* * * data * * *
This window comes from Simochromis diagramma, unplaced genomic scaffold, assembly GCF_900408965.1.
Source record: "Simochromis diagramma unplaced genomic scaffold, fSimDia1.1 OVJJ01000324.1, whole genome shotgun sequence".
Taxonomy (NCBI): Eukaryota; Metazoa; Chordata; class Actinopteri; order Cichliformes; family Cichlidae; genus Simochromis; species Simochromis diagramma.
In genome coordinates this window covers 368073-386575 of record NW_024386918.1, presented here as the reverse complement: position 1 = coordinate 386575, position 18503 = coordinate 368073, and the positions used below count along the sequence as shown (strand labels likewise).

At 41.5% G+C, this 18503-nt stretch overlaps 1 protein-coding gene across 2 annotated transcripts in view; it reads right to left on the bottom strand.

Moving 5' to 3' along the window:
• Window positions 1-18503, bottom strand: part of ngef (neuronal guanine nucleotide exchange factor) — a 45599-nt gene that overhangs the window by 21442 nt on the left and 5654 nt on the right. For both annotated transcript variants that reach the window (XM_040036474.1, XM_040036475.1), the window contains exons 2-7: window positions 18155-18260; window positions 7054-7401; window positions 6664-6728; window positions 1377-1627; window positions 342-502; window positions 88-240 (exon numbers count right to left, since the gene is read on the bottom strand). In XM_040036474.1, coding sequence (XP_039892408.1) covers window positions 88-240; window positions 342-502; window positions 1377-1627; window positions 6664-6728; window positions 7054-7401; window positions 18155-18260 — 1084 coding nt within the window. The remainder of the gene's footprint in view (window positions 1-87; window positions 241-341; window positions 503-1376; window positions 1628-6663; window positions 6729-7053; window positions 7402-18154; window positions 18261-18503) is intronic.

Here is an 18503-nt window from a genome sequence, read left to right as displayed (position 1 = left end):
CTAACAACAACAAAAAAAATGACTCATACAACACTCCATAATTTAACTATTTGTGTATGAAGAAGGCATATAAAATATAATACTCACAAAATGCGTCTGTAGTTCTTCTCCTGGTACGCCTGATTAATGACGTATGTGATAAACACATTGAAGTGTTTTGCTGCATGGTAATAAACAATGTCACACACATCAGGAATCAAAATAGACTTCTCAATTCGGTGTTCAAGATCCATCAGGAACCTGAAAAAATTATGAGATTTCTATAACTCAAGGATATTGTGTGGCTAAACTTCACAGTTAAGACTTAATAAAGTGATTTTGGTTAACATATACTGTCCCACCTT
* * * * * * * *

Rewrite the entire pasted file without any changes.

This window comes from Simochromis diagramma, unplaced genomic scaffold, assembly GCF_900408965.1.
Source record: "Simochromis diagramma unplaced genomic scaffold, fSimDia1.1 OVJJ01000324.1, whole genome shotgun sequence".
Taxonomy (NCBI): Eukaryota; Metazoa; Chordata; class Actinopteri; order Cichliformes; family Cichlidae; genus Simochromis; species Simochromis diagramma.
In genome coordinates this window covers 368073-386575 of record NW_024386918.1, presented here as the reverse complement: position 1 = coordinate 386575, position 18503 = coordinate 368073, and the positions used below count along the sequence as shown (strand labels likewise).

At 41.5% G+C, this 18503-nt stretch overlaps 1 protein-coding gene across 2 annotated transcripts in view; it reads right to left on the bottom strand.

Moving 5' to 3' along the window:
• Window positions 1-18503, bottom strand: part of ngef (neuronal guanine nucleotide exchange factor) — a 45599-nt gene that overhangs the window by 21442 nt on the left and 5654 nt on the right. For both annotated transcript variants that reach the window (XM_040036474.1, XM_040036475.1), the window contains exons 2-7: window positions 18155-18260; window positions 7054-7401; window positions 6664-6728; window positions 1377-1627; window positions 342-502; window positions 88-240 (exon numbers count right to left, since the gene is read on the bottom strand). In XM_040036474.1, coding sequence (XP_039892408.1) covers window positions 88-240; window positions 342-502; window positions 1377-1627; window positions 6664-6728; window positions 7054-7401; window positions 18155-18260 — 1084 coding nt within the window. The remainder of the gene's footprint in view (window positions 1-87; window positions 241-341; window positions 503-1376; window positions 1628-6663; window positions 6729-7053; window positions 7402-18154; window positions 18261-18503) is intronic.

Here is an 18503-nt window from a genome sequence, read left to right as displayed (position 1 = left end):
CTAACAACAACAAAAAAAATGACTCATACAACACTCCATAATTTAACTATTTGTGTATGAAGAAGGCATATAAAATATAATACTCACAAAATGCGTCTGTAGTTCTTCTCCTGGTACGCCTGATTAATGACGTATGTGATAAACACATTGAAGTGTTTTGCTGCATGGTAATAAACAATGTCACACACATCAGGAATCAAAATAGACTTCTCAATTCGGTGTTCAAGATCCATCAGGAACCTGAAAAAATTATGAGATTTCTATAACTCAAGGATATTGTGTGGCTAAACTTCACAGTTAAGACTTAATAAAGTGATTTTGGTTAACATATACTGTCCCACCTT